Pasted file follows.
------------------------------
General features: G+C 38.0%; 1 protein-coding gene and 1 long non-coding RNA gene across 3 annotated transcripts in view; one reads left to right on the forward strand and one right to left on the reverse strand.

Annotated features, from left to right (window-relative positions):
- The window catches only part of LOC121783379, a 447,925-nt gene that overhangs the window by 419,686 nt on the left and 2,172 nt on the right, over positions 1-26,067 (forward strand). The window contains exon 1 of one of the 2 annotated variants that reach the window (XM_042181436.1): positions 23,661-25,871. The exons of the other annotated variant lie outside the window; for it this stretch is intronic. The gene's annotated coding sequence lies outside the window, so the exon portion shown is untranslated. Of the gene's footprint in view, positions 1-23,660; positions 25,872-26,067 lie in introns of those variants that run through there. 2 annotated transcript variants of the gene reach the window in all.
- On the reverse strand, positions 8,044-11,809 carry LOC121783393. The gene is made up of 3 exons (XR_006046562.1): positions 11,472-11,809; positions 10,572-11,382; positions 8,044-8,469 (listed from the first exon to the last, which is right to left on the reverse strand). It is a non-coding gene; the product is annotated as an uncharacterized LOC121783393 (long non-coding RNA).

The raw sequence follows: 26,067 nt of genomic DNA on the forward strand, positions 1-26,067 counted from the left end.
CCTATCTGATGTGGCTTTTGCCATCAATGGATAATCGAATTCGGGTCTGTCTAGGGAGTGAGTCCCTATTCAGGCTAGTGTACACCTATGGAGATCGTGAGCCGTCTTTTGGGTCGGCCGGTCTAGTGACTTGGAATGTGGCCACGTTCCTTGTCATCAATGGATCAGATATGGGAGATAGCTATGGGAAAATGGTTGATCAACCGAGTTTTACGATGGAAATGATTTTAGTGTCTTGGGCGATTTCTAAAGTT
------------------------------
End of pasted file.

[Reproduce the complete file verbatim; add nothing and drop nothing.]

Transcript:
General features: G+C 38.0%; 1 protein-coding gene and 1 long non-coding RNA gene across 3 annotated transcripts in view; one reads left to right on the forward strand and one right to left on the reverse strand.

Annotated features, from left to right (window-relative positions):
- The window catches only part of LOC121783379, a 447,925-nt gene that overhangs the window by 419,686 nt on the left and 2,172 nt on the right, over positions 1-26,067 (forward strand). The window contains exon 1 of one of the 2 annotated variants that reach the window (XM_042181436.1): positions 23,661-25,871. The exons of the other annotated variant lie outside the window; for it this stretch is intronic. The gene's annotated coding sequence lies outside the window, so the exon portion shown is untranslated. Of the gene's footprint in view, positions 1-23,660; positions 25,872-26,067 lie in introns of those variants that run through there. 2 annotated transcript variants of the gene reach the window in all.
- On the reverse strand, positions 8,044-11,809 carry LOC121783393. The gene is made up of 3 exons (XR_006046562.1): positions 11,472-11,809; positions 10,572-11,382; positions 8,044-8,469 (listed from the first exon to the last, which is right to left on the reverse strand). It is a non-coding gene; the product is annotated as an uncharacterized LOC121783393 (long non-coding RNA).

The raw sequence follows: 26,067 nt of genomic DNA on the forward strand, positions 1-26,067 counted from the left end.
CCTATCTGATGTGGCTTTTGCCATCAATGGATAATCGAATTCGGGTCTGTCTAGGGAGTGAGTCCCTATTCAGGCTAGTGTACACCTATGGAGATCGTGAGCCGTCTTTTGGGTCGGCCGGTCTAGTGACTTGGAATGTGGCCACGTTCCTTGTCATCAATGGATCAGATATGGGAGATAGCTATGGGAAAATGGTTGATCAACCGAGTTTTACGATGGAAATGATTTTAGTGTCTTGGGCGATTTCTAAAGTT